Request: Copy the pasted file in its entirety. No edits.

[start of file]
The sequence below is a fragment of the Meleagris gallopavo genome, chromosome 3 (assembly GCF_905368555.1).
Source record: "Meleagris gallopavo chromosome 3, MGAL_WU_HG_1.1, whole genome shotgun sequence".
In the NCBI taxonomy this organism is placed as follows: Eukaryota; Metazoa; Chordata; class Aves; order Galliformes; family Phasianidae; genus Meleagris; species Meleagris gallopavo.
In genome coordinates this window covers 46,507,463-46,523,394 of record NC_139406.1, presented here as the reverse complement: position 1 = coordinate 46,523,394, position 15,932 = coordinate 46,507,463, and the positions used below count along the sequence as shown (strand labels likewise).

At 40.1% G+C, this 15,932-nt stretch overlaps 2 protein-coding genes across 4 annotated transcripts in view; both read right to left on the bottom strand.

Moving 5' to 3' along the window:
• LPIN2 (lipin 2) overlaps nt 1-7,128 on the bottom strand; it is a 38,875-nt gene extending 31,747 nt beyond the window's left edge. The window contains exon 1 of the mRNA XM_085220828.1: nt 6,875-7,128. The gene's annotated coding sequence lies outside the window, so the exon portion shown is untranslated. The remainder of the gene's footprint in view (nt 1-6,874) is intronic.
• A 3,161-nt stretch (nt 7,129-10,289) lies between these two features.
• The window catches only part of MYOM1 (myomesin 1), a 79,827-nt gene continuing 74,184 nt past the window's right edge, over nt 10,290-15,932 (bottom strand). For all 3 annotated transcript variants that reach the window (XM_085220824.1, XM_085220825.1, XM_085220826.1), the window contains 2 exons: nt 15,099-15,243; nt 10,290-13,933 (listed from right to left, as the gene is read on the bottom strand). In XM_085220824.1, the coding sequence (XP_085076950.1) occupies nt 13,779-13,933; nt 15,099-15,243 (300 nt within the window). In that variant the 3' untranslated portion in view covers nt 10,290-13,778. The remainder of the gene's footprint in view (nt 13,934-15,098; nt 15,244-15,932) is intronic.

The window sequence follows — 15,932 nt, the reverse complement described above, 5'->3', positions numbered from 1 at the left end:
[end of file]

The sequence below is a fragment of the Meleagris gallopavo genome, chromosome 3 (assembly GCF_905368555.1).
Source record: "Meleagris gallopavo chromosome 3, MGAL_WU_HG_1.1, whole genome shotgun sequence".
In the NCBI taxonomy this organism is placed as follows: Eukaryota; Metazoa; Chordata; class Aves; order Galliformes; family Phasianidae; genus Meleagris; species Meleagris gallopavo.
In genome coordinates this window covers 46,507,463-46,523,394 of record NC_139406.1, presented here as the reverse complement: position 1 = coordinate 46,523,394, position 15,932 = coordinate 46,507,463, and the positions used below count along the sequence as shown (strand labels likewise).

At 40.1% G+C, this 15,932-nt stretch overlaps 2 protein-coding genes across 4 annotated transcripts in view; both read right to left on the bottom strand.

Moving 5' to 3' along the window:
• LPIN2 (lipin 2) overlaps nt 1-7,128 on the bottom strand; it is a 38,875-nt gene extending 31,747 nt beyond the window's left edge. The window contains exon 1 of the mRNA XM_085220828.1: nt 6,875-7,128. The gene's annotated coding sequence lies outside the window, so the exon portion shown is untranslated. The remainder of the gene's footprint in view (nt 1-6,874) is intronic.
• A 3,161-nt stretch (nt 7,129-10,289) lies between these two features.
• The window catches only part of MYOM1 (myomesin 1), a 79,827-nt gene continuing 74,184 nt past the window's right edge, over nt 10,290-15,932 (bottom strand). For all 3 annotated transcript variants that reach the window (XM_085220824.1, XM_085220825.1, XM_085220826.1), the window contains 2 exons: nt 15,099-15,243; nt 10,290-13,933 (listed from right to left, as the gene is read on the bottom strand). In XM_085220824.1, the coding sequence (XP_085076950.1) occupies nt 13,779-13,933; nt 15,099-15,243 (300 nt within the window). In that variant the 3' untranslated portion in view covers nt 10,290-13,778. The remainder of the gene's footprint in view (nt 13,934-15,098; nt 15,244-15,932) is intronic.

The window sequence follows — 15,932 nt, the reverse complement described above, 5'->3', positions numbered from 1 at the left end: